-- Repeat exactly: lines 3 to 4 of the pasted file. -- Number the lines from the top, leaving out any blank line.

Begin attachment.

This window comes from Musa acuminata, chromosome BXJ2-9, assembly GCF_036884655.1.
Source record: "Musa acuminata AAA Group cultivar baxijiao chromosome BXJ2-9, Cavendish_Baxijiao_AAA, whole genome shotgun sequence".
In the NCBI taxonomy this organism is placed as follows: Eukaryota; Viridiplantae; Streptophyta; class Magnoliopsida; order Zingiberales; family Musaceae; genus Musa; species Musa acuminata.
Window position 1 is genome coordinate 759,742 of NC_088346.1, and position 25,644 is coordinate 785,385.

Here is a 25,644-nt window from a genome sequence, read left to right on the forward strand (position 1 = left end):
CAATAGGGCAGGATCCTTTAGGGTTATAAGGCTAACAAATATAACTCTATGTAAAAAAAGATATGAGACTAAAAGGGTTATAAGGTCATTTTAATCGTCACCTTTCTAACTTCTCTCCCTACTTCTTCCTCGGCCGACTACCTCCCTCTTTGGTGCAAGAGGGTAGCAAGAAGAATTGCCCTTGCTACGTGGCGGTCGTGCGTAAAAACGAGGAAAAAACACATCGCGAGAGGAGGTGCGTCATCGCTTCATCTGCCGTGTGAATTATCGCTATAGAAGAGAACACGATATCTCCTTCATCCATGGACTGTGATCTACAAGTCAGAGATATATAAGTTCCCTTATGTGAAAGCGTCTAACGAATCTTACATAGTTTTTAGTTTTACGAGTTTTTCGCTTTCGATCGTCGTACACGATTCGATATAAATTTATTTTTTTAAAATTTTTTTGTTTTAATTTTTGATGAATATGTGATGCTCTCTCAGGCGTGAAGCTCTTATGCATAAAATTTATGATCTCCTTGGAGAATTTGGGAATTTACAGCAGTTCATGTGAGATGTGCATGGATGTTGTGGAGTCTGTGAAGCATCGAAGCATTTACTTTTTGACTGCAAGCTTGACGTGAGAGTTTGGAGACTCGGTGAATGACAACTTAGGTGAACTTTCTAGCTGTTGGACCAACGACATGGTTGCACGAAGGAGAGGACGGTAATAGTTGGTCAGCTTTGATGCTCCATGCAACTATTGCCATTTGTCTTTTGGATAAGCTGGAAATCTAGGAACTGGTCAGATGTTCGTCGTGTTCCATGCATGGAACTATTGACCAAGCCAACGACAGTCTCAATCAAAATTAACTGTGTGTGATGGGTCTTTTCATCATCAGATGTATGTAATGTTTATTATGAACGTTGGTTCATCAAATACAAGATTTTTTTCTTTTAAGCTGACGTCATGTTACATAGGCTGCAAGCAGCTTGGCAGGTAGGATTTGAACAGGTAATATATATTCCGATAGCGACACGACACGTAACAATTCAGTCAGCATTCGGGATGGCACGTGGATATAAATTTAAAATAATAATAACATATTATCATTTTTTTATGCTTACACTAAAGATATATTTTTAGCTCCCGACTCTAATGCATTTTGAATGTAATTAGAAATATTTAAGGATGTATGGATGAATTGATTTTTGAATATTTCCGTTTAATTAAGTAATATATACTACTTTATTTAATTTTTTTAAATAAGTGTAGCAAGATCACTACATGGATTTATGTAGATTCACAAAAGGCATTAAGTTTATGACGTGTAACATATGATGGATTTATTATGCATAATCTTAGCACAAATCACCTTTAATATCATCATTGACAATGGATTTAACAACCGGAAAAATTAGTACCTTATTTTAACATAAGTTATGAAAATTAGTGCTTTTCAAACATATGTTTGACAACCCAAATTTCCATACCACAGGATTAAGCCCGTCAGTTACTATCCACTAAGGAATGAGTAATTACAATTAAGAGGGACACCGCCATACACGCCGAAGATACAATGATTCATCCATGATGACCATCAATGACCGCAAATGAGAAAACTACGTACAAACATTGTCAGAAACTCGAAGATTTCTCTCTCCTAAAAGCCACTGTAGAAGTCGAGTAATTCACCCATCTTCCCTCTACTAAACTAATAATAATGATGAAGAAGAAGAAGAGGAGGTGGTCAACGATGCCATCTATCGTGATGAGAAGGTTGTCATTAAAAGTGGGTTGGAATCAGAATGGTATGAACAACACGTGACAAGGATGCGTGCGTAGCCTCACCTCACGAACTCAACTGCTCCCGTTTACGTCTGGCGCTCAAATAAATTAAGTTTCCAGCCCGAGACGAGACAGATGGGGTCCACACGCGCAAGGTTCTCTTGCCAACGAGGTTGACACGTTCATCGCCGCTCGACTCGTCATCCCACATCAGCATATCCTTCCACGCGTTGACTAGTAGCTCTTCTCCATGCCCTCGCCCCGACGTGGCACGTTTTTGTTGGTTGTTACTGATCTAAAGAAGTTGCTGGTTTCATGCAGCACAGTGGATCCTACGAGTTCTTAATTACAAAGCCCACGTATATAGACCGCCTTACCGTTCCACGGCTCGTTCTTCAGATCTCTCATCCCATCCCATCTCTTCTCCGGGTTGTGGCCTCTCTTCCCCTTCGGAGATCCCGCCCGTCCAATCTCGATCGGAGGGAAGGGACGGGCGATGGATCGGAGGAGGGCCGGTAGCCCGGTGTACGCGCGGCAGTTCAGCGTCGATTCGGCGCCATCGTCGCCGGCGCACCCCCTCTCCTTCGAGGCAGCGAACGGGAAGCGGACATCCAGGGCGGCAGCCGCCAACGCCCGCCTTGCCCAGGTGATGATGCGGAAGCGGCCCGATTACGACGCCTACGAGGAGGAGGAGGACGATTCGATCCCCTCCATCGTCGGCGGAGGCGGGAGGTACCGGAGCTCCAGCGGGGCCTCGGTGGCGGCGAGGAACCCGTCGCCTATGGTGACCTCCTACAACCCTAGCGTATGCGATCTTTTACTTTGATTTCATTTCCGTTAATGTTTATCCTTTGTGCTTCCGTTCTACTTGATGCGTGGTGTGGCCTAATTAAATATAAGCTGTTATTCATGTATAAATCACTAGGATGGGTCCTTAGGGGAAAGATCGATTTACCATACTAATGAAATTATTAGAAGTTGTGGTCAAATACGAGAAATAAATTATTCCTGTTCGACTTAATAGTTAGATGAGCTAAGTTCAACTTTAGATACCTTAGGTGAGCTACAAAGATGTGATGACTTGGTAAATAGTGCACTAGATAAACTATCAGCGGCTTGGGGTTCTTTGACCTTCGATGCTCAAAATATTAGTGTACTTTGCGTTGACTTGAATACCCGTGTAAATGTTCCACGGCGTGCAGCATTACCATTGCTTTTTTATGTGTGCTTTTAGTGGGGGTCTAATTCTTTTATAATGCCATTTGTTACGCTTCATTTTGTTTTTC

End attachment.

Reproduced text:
In the NCBI taxonomy this organism is placed as follows: Eukaryota; Viridiplantae; Streptophyta; class Magnoliopsida; order Zingiberales; family Musaceae; genus Musa; species Musa acuminata.
Window position 1 is genome coordinate 759,742 of NC_088346.1, and position 25,644 is coordinate 785,385.